Tag - Pearl
Sony on Wednesday confirmed a long-expected update to its Reader e-book hardware. The Reader Wi-Fi, or PRS-T1, borrows much of its influence from the Xperia smartphone line, down to an 0.35-inch thickness and a lighter six-ounce weight dictated by a switch from aluminum to plastic. The design runs on a much newer, E Ink-made six-inch Pearl screen and now supports multi-touch for zoom as well as page turns through swipes.
E Ink global sales head Sri Peruvemba in an interview Monday both dampened hopes for a sequel to its Pearl e-paper displays while promising a major leap with the next release. He told CNET not to expect any replacement in 2011 but promised much better performance. The next generation could display full-motion video, or at least 24 frames per second.
Cincinnati Bell has become the first US carrier to offer the BlackBerry Pearl 3G. The device supports 3G networks and has a SureType keyboard rather than a full QWERTY one, as is common with BlackBerry handsets. It also gets an optical touchpad rather than the older Pearl's trackball.
The Pearl has always occupied an unusual place in the BlackBerry line, if not the whole smartphone world: it's a smartphone for those who hate smartphones and the according price tags. With the Pearl 3G, though, RIM has blurred the line even further by packing 3G, GPS, Wi-Fi and even a high-resolution display into a phone no larger than a free-on-contract candybar. It's very promising, but we'll see in our BlackBerry Pearl 3G review if that amounts to a serious threat.
Rogers added to its phone roster in two ways today with launches for two key phones. The BlackBerry Pearl 3G has surfaced at Best Buy Canada for $80 on a three-year contract and $450 contract-free. Its version is the stock 9100 with the SureType keyboard but a Rogers-only, red-to-black color scheme.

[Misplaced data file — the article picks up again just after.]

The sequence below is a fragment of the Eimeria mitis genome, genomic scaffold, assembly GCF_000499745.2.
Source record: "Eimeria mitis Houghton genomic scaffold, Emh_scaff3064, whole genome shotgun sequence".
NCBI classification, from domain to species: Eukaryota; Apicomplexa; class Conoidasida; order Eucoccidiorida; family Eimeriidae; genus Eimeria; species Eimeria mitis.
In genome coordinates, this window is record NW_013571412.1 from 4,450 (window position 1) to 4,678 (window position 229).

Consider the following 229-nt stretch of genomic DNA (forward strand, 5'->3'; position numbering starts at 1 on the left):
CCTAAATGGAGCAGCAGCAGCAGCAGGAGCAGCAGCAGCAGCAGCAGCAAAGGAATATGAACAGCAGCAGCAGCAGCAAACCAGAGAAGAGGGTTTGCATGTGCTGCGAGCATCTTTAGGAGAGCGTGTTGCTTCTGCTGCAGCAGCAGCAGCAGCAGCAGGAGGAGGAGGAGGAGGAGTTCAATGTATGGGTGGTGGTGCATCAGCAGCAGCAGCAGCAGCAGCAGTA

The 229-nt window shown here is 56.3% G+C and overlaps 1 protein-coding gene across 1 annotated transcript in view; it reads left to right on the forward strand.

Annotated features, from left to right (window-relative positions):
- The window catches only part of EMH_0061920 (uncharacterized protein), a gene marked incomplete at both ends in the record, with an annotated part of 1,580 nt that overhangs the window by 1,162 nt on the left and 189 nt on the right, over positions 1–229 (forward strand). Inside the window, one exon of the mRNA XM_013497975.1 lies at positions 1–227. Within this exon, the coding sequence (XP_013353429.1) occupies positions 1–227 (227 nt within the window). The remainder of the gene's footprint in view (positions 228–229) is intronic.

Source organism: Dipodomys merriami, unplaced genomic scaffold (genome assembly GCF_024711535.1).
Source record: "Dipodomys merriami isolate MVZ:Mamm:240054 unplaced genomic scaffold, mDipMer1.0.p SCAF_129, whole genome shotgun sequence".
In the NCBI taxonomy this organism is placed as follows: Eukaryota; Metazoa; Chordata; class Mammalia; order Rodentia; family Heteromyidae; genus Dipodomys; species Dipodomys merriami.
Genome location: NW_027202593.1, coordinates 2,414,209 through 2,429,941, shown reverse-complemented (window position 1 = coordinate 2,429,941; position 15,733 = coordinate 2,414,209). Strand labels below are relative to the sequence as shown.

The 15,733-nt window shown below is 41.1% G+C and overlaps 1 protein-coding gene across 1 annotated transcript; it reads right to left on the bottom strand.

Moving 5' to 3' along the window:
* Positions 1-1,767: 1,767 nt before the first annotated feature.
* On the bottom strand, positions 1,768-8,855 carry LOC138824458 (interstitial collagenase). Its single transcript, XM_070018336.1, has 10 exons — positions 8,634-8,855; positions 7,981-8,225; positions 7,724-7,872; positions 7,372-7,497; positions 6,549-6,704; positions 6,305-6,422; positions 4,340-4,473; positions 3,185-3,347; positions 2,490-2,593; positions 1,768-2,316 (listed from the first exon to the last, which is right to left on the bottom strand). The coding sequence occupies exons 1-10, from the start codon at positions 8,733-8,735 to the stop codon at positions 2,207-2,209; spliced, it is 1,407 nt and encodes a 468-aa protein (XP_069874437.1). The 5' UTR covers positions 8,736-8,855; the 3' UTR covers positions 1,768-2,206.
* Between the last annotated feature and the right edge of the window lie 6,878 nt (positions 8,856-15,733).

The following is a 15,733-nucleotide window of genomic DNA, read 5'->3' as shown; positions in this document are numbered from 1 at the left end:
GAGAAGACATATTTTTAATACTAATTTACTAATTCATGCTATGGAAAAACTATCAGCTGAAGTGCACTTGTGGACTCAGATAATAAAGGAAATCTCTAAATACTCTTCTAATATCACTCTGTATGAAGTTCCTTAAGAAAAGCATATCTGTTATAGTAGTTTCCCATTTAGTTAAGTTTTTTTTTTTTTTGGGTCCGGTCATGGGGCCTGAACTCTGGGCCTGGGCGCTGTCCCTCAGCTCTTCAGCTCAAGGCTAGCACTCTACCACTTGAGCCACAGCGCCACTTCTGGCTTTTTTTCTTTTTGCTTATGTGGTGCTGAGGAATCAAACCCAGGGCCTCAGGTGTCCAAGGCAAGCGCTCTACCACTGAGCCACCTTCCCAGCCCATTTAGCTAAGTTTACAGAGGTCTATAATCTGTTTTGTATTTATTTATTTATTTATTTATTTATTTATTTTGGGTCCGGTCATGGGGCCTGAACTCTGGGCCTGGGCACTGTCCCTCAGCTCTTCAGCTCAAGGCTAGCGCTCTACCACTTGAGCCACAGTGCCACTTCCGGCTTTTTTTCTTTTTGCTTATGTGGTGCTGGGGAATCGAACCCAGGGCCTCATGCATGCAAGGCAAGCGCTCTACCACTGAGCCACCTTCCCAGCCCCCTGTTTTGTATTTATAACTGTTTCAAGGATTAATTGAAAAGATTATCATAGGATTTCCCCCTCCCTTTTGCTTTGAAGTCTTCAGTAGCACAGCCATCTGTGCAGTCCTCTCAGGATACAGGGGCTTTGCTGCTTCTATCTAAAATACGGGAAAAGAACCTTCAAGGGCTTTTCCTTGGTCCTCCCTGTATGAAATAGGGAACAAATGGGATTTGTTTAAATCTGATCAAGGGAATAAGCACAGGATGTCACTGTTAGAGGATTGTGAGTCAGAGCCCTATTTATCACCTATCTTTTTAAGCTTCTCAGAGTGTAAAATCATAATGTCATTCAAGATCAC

A trio of carriers took advantage of RIM's Bold 9650 and Pearl 3G launches today to commit themselves to the new smartphones early. Sprint is the first to plan a hard launch and expects to carry the Bold 9650 on May 23rd for $200 on contract. Its version will cling to the reference BlackBerry but will add Sprint-specific extras like the music store and Internet streaming TV.
RIM kicked off the start of its Wireless Enterprise Symposium today by launching two particularly important BlackBerries. The Pearl 3G finally replaces the long-serving 8100 series and adds heavily requested 3G for GSM carriers as well as the trackpad seen on newer phones like the Bold 9700. It's furthermore the first BlackBerry ever to have an 802.11n Wi-Fi link and beats out most any other phone on a local network.
The BlackBerry Pearl 9100 and flagship Bold 9700 in white are due at Canadian wireless provider Rogers soon, as these leaked images of dummy devices reveal. The Pearl 9100 will evidently be offered in a dark metallic red, though other colors are likely to arrive later on as well.
The BlackBerry Pearl 9100, a version of the Pearl 9105, is due to launch soon at Canada's largest carriers according to leaked inventory screenshots. Screens from Bell and Solo as well as Rogers and Fido inventories also reveal pricing for the handset, at $450 CAD (about $451), without any subsidies.
The often rumored BlackBerry 9100 is said to be geting an extra model that will be equipped with a traditional T9-style keypad rather than the hardware QWERTY keyboards the devices are known for best. To be called the 9105, there is even a mockup of the handset from the origin of the news, bbnews.pl. The 9105 is apparently due to appear on the European market, and the source maintains both the 9100 and 9105 will share the same version of the OS.